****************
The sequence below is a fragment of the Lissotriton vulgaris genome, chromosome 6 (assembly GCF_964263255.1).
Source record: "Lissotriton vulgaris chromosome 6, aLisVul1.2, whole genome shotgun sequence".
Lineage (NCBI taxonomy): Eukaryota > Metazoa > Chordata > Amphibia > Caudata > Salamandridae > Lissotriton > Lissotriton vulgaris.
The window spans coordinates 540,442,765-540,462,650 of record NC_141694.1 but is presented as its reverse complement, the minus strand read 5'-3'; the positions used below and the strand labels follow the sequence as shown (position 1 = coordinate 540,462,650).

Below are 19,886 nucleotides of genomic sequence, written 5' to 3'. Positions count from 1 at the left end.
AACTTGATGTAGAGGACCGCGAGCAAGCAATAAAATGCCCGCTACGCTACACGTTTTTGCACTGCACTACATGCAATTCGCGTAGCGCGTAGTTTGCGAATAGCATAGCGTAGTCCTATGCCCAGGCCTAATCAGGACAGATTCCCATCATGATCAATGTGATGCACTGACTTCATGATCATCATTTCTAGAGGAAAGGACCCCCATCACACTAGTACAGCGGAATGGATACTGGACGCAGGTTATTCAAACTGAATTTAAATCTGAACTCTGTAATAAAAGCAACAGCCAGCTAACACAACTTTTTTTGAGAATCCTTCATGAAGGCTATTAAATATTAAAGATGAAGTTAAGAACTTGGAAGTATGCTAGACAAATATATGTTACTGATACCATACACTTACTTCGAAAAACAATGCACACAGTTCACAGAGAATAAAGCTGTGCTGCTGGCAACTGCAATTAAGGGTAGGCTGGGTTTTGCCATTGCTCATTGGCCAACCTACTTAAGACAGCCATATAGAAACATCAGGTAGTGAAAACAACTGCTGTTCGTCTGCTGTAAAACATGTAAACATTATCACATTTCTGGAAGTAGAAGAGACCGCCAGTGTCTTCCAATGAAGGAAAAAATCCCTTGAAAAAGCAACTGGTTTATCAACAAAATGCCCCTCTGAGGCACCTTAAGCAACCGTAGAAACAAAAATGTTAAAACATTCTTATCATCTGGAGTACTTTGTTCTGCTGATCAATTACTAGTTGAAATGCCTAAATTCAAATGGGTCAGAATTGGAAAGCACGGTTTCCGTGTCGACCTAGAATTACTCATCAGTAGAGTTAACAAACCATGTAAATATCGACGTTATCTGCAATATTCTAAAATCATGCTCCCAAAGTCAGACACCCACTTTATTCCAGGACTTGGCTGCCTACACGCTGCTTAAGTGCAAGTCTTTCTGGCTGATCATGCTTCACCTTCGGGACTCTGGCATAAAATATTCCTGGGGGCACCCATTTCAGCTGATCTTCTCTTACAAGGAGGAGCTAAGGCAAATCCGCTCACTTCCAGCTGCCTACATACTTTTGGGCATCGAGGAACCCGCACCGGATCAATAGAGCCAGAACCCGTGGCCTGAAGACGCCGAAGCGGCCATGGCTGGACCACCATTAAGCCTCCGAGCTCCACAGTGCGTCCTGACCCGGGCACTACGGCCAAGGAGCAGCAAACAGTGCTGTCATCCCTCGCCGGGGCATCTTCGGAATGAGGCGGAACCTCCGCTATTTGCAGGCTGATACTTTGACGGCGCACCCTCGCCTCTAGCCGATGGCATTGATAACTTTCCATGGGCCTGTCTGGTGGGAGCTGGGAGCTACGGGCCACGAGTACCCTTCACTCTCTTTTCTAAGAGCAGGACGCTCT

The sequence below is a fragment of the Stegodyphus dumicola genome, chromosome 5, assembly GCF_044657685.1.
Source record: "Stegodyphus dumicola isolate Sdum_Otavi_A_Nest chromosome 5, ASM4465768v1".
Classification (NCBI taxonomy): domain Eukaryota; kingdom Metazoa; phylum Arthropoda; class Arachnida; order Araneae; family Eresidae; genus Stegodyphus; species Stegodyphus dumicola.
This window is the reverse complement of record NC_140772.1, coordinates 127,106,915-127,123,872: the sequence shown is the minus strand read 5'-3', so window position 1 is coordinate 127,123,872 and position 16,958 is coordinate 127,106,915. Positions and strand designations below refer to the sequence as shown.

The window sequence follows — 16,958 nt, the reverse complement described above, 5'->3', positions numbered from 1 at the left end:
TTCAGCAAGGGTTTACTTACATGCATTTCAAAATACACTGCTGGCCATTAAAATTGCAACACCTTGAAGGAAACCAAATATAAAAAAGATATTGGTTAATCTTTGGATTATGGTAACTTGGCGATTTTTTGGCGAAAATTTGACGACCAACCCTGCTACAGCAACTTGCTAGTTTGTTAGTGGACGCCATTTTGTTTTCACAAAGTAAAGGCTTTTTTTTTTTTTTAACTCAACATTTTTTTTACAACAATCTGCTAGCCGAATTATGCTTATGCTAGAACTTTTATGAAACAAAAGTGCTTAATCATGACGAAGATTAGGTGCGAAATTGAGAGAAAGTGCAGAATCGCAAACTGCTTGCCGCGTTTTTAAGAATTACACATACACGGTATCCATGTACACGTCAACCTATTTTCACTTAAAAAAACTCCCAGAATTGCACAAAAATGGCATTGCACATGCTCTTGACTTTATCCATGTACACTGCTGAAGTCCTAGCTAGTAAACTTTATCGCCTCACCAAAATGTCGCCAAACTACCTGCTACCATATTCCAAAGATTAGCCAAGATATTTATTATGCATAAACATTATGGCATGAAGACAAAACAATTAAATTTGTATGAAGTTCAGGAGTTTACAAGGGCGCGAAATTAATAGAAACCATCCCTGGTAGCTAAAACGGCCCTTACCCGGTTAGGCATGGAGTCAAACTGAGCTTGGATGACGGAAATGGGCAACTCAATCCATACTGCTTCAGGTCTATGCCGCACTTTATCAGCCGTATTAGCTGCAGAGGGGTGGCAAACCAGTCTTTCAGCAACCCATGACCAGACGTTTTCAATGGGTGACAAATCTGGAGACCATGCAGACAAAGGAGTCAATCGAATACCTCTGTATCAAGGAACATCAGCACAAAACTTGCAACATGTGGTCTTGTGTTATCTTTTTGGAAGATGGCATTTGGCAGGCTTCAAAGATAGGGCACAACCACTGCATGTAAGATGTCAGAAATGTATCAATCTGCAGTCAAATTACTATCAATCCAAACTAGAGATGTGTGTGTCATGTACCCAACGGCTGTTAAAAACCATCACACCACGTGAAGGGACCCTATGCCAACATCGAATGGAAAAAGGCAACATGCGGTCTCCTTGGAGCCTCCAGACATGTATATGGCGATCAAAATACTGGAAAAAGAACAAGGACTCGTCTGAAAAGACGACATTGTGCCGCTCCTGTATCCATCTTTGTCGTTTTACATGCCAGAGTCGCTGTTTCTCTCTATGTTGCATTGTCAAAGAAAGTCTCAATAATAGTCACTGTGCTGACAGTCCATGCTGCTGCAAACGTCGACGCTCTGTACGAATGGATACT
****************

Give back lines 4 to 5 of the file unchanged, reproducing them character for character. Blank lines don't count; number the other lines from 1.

The window spans coordinates 540,442,765-540,462,650 of record NC_141694.1 but is presented as its reverse complement, the minus strand read 5'-3'; the positions used below and the strand labels follow the sequence as shown (position 1 = coordinate 540,462,650).

Below are 19,886 nucleotides of genomic sequence, written 5' to 3'. Positions count from 1 at the left end.